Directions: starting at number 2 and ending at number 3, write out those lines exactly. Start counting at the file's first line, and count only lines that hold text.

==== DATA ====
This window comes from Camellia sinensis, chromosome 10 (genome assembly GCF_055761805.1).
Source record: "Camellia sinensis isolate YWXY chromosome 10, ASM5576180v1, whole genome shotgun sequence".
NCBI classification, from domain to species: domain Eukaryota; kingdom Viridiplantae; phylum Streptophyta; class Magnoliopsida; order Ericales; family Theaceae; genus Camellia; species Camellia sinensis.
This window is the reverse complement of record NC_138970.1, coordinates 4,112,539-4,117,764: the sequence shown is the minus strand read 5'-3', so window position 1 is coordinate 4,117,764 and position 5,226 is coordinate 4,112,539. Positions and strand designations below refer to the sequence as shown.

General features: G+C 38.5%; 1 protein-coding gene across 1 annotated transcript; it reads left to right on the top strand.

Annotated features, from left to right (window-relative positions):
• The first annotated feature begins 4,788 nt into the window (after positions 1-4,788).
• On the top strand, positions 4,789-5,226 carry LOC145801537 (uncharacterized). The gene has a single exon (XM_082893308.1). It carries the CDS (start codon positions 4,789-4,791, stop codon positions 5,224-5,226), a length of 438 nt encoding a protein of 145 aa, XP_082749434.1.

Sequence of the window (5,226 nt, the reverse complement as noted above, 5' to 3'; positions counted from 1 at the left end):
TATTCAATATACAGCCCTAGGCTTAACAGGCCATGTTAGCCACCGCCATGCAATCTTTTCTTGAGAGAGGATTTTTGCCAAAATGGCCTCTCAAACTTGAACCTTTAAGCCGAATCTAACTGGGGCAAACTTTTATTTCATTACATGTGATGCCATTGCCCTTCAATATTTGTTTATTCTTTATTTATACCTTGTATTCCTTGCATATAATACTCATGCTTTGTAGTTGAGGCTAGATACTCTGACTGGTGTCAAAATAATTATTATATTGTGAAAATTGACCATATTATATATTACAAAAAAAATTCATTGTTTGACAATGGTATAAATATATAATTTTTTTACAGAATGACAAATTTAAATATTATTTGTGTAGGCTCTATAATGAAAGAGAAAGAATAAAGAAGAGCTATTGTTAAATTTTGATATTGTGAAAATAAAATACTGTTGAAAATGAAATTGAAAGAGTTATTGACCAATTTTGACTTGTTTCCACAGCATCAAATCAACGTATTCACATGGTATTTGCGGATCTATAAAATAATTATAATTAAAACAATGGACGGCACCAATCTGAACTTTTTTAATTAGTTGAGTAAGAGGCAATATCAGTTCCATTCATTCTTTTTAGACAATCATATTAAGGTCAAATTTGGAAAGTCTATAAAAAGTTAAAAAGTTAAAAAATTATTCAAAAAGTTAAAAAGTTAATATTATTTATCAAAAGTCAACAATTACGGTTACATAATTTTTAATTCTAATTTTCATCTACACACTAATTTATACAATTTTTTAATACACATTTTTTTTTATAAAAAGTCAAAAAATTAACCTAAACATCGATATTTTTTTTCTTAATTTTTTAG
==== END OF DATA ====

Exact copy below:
Source record: "Camellia sinensis isolate YWXY chromosome 10, ASM5576180v1, whole genome shotgun sequence".
NCBI classification, from domain to species: domain Eukaryota; kingdom Viridiplantae; phylum Streptophyta; class Magnoliopsida; order Ericales; family Theaceae; genus Camellia; species Camellia sinensis.